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Survey Says Defense Important, Beltre Good At It

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The 2008 Fielding Bible Awards came out a little while ago, and if you haven't seen them by now, you probably just did. The FBAs are determined by a panel of ten experts who (edit: may or may not) know more than you do so shut up, and while everybody and his mother have their own questions and concerns when it comes to defensive evaluation, the FBAs and the underlying +/- are solid, and

Third Base – Adrian Beltre, Seattle
It was a runaway victory for Adrian Beltre. Beltre won the award two years ago in the closest vote we’ve ever had (the tiebreaker was invoked) but this year his 36-point margin of victory, 90 points compared to 64 points for second-place finisher Evan Longoria, was the second largest margin of victory in this year’s voting.

However unconventional the means, Adrian Beltre is a star. He's an above-average hitter who is by every decent measure one of, if not the best defensive third baseman in baseball. Of all the reasons why we love the guy to death, this is the most significant: he's a freaking hell of a player.

I think we have enough evidence to say that Beltre's a ~+15 run defensive third baseman. Okay, so it's more like +10 < x < +20, but for the sake of simplicity, just stay with me for a minute. Beltre has hit .266/.319/.454 in his time as a Mariner, with ~+15 defense. If you have trouble visualizing that, it's worth the same as a guy who hit .278/.339/.506 with +0 defense. .278/.339/.506, in Safeco Field. Beltre's defense has been worth the equivalent of about 70 OPS points a season. That's huge. Yeah, it'd be nice if he didn't swing himself into embarrassing strikeouts so often, but everybody short of Albert Pujols has a flaw, and in the end the only thing that matters is the overall package. Beltre's is excellent. While it might be sexier if he added some offense at the expense of his defense, it wouldn't actually make the team any better, and picking on Beltre for his one shortcoming is like picking on Ichiro for hitting too many singles. Quit looking for perfection and start appreciating greatness.*

Other things of note, regarding the Fielding Bible Awards and defense in general:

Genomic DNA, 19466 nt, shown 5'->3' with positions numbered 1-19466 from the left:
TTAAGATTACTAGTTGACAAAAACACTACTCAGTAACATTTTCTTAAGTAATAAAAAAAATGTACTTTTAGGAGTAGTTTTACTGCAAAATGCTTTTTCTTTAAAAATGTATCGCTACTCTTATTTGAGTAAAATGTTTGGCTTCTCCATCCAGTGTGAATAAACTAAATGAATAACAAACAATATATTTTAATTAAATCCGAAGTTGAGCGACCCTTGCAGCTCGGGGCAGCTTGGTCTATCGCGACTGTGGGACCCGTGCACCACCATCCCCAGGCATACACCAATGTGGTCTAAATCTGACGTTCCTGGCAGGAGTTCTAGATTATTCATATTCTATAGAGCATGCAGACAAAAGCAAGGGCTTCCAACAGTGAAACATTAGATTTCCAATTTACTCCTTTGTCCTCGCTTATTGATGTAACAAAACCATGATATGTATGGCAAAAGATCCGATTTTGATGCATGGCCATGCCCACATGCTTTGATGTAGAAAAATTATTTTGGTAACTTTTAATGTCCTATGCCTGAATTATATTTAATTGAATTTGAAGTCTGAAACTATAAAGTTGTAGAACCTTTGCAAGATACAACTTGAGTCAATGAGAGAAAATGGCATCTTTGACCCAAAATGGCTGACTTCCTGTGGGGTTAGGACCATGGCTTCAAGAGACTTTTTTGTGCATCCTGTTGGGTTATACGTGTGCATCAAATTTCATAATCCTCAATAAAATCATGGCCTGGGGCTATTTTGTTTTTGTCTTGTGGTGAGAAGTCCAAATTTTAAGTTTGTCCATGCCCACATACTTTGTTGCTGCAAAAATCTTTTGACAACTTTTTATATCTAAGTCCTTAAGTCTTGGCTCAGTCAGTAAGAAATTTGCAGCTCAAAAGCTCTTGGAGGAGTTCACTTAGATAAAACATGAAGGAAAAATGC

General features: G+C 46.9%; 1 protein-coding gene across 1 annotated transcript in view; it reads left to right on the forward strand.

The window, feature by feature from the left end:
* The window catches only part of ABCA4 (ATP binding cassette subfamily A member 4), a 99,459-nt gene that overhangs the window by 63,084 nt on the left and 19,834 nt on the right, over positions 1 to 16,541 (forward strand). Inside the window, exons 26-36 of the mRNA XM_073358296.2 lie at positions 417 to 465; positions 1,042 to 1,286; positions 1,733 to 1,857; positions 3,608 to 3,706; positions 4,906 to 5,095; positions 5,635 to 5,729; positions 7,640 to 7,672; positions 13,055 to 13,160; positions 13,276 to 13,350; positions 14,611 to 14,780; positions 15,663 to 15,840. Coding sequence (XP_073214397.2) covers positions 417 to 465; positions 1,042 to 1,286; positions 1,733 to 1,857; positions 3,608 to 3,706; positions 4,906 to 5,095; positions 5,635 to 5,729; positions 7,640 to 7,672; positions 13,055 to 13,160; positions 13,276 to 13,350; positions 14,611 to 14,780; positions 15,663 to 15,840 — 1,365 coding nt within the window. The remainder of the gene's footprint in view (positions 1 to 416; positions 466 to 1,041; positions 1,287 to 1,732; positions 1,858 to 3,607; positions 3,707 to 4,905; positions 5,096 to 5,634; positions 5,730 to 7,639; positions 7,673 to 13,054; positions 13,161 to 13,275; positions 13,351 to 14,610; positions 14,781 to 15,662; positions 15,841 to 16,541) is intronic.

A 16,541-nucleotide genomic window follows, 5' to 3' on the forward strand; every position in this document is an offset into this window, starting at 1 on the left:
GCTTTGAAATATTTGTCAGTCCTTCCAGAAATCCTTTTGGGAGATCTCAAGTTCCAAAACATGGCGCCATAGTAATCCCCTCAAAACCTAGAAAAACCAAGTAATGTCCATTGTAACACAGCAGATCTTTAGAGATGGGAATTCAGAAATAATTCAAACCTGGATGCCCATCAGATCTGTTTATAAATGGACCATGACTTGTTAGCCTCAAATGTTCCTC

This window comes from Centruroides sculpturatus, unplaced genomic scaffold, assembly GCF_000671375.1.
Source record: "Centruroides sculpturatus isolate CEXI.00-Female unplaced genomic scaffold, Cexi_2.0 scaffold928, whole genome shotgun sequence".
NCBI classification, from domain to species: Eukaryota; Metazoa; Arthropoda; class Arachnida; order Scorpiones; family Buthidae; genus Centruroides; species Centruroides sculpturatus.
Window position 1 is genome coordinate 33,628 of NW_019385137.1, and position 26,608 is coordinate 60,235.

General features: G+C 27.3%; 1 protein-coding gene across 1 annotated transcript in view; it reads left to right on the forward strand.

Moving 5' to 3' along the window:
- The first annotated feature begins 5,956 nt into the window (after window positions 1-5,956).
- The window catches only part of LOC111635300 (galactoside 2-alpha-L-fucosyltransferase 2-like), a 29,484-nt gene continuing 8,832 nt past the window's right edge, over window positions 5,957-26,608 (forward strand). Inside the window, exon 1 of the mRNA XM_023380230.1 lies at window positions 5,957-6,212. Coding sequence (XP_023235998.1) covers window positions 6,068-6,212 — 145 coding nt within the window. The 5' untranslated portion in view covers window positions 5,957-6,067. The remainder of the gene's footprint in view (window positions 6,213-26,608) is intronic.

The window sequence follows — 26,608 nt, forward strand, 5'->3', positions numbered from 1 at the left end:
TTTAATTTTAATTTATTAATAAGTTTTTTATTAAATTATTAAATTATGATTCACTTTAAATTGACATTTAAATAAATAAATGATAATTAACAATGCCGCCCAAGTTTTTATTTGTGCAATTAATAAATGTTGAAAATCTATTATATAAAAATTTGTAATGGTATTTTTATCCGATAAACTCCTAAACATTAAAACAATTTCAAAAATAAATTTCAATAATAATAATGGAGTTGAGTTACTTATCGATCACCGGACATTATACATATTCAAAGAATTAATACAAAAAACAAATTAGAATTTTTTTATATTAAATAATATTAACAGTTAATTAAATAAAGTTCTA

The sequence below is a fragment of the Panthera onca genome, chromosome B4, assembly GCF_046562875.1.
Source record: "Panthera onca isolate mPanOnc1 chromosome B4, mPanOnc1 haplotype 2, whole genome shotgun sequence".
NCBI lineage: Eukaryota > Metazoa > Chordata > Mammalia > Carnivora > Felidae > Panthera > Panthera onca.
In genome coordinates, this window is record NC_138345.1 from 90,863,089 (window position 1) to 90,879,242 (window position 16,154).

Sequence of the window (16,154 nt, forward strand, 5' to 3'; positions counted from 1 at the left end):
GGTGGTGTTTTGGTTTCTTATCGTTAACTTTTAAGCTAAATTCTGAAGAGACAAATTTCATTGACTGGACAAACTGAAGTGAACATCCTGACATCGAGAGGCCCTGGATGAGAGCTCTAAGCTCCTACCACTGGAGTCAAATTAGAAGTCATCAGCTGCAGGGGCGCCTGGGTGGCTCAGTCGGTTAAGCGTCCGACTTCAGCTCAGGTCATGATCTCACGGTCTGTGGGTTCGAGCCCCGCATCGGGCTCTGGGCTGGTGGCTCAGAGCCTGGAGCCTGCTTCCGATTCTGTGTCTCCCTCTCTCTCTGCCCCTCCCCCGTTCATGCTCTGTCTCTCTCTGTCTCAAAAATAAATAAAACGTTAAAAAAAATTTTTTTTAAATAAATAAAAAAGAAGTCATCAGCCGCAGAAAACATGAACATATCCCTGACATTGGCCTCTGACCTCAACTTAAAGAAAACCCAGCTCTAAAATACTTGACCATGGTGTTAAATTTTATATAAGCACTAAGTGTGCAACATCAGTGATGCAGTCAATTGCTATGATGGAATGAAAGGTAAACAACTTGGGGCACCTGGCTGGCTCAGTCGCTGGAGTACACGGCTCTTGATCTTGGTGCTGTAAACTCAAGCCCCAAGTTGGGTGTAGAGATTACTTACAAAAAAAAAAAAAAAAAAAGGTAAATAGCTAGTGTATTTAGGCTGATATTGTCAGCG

• By +/-, Casey Kotchman has been the second-best defensive first baseman in baseball since 2006, coming in at 42 plays above average.
  • Albert Pujols is #1, with double that.
  • Franklin Gutierrez is a titan in the corner outfield. Despite not yet having played a full season, +/- has him as the best LF/RF of the past three years, and what's more is that UZR pretty much agrees with this conclusion. You wouldn't think that a .690 OPS would work very well out of a corner, but there you go. If I were a GM, and one day I got bored of routine and wanted to spice things up, I'd collect a whole shitload of guys like Gutierrez and try to keep my pitching staff under 550 runs. It might not work out, but I'd have fun, and that's really all I care about in my hypothetical since I would've probably already won like ten championships by then. 
  • The only way Chase Utley will ever get the respect he deserves is if he personally kills Ryan Howard.
  • The Brewers picked up Mike Cameron's $10m 2009 option. This is going to go down as one of the best moves of the offseason, although nothing's ever going to top the deal the A's got with Mark Ellis. Billy Beane is going to watch the Orlando Hudson negotiations and laugh, and laugh. 
  • The Royals went out of their way to trade for Mike Jacobs the other day. Given his horrible, horrible defense, Jacobs is essentially a replacement-level player, a no-glove bat without a very good bat. Leo Nunez isn't really much of a prize, but a young reliever who hits the low 90s is more valuable than a guy who sucks, and I'm beginning to wonder if Dayton Moore actually has a clue what he's doing.

* the same goes for whoever ends up cheering for him next September